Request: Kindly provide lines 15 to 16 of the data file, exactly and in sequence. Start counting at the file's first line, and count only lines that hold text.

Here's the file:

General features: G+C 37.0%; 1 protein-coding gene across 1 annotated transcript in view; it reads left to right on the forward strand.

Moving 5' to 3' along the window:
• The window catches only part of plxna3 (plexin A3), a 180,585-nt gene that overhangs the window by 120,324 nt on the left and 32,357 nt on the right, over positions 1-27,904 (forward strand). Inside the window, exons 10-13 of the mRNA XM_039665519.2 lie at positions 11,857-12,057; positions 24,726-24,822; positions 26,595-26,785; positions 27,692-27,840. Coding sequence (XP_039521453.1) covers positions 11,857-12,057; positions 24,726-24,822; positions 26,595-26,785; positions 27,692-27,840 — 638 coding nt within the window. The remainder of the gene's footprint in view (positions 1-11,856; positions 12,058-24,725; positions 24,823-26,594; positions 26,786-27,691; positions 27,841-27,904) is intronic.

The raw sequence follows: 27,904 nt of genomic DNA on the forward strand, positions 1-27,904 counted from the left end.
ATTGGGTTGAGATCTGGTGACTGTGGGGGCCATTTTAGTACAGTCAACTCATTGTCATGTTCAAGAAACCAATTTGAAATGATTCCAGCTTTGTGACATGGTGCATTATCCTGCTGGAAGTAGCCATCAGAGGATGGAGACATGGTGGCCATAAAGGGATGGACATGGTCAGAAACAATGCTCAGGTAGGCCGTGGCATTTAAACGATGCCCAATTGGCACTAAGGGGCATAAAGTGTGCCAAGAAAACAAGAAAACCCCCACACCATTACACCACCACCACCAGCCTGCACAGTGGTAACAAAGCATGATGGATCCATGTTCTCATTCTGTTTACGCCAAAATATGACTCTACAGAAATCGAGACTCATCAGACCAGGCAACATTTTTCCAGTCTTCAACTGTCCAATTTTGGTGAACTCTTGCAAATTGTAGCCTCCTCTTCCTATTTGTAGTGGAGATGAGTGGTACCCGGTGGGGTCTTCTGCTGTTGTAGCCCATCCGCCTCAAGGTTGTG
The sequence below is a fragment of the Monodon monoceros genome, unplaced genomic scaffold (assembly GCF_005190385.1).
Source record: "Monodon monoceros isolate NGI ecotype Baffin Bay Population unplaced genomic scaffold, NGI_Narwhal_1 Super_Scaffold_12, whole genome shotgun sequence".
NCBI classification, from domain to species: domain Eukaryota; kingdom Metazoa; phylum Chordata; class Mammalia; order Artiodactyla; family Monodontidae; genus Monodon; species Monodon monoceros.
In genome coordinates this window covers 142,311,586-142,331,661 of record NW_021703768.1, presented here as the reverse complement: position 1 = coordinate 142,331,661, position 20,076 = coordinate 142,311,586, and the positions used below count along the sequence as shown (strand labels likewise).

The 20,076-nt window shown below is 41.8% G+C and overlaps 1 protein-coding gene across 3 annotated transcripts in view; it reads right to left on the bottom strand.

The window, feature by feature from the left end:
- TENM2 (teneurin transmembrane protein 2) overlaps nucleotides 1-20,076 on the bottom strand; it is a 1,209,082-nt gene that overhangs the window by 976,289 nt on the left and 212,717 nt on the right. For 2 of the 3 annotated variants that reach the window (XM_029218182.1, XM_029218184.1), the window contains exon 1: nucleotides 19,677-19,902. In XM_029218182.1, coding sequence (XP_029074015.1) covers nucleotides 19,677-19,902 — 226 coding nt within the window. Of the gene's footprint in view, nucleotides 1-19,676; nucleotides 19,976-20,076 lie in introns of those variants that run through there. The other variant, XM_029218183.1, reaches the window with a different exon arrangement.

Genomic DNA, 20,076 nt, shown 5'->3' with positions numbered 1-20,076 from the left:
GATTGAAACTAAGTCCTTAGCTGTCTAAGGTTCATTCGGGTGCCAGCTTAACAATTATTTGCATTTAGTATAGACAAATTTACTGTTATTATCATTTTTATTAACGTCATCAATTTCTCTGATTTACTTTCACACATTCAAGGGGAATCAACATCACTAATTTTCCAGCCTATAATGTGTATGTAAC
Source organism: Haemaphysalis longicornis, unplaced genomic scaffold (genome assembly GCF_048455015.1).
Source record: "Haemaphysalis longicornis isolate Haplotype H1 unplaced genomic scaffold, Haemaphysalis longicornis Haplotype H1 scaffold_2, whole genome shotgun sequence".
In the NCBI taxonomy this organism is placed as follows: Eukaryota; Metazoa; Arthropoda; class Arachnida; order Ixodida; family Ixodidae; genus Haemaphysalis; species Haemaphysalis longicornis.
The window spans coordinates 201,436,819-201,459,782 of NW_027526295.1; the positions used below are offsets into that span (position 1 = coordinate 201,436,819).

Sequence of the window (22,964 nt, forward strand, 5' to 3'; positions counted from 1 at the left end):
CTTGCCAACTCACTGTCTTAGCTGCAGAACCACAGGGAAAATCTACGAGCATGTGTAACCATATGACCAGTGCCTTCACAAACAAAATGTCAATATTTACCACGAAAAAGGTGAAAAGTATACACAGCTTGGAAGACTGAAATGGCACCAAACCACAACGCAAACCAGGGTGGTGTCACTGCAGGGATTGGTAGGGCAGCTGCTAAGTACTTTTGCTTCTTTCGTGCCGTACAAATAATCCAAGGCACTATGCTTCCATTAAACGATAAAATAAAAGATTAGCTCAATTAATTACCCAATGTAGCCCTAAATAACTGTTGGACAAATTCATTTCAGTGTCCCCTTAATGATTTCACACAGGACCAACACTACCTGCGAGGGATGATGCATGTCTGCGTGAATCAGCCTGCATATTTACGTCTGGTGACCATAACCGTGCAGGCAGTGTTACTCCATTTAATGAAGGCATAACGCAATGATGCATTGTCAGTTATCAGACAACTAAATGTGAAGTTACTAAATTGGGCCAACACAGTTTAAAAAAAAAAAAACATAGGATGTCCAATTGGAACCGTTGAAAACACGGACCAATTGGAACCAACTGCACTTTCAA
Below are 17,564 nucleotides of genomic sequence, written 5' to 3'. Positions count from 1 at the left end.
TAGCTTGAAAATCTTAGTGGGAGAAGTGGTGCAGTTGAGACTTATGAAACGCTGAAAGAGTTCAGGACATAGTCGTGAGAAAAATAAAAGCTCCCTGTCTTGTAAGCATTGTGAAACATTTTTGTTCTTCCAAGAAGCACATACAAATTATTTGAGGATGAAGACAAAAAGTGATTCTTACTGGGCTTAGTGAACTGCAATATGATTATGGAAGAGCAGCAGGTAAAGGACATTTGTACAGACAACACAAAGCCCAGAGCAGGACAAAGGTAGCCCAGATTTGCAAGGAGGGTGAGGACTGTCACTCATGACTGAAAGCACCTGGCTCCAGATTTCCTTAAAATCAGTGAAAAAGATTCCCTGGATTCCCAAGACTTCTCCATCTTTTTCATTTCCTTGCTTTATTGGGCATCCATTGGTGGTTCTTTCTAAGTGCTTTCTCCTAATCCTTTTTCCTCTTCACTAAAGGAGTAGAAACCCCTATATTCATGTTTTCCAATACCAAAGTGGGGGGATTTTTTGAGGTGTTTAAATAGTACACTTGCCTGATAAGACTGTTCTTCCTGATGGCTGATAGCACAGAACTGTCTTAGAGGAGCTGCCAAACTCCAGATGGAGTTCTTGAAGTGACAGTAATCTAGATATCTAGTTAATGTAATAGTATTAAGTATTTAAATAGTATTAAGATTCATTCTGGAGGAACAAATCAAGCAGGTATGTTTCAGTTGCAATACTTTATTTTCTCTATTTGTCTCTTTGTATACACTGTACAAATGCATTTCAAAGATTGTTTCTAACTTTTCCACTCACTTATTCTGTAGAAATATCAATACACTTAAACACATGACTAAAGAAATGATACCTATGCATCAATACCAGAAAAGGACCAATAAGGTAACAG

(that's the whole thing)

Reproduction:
Source organism: Haemaphysalis longicornis, unplaced genomic scaffold (genome assembly GCF_048455015.1).
Source record: "Haemaphysalis longicornis isolate Haplotype H1 unplaced genomic scaffold, Haemaphysalis longicornis Haplotype H1 scaffold_2, whole genome shotgun sequence".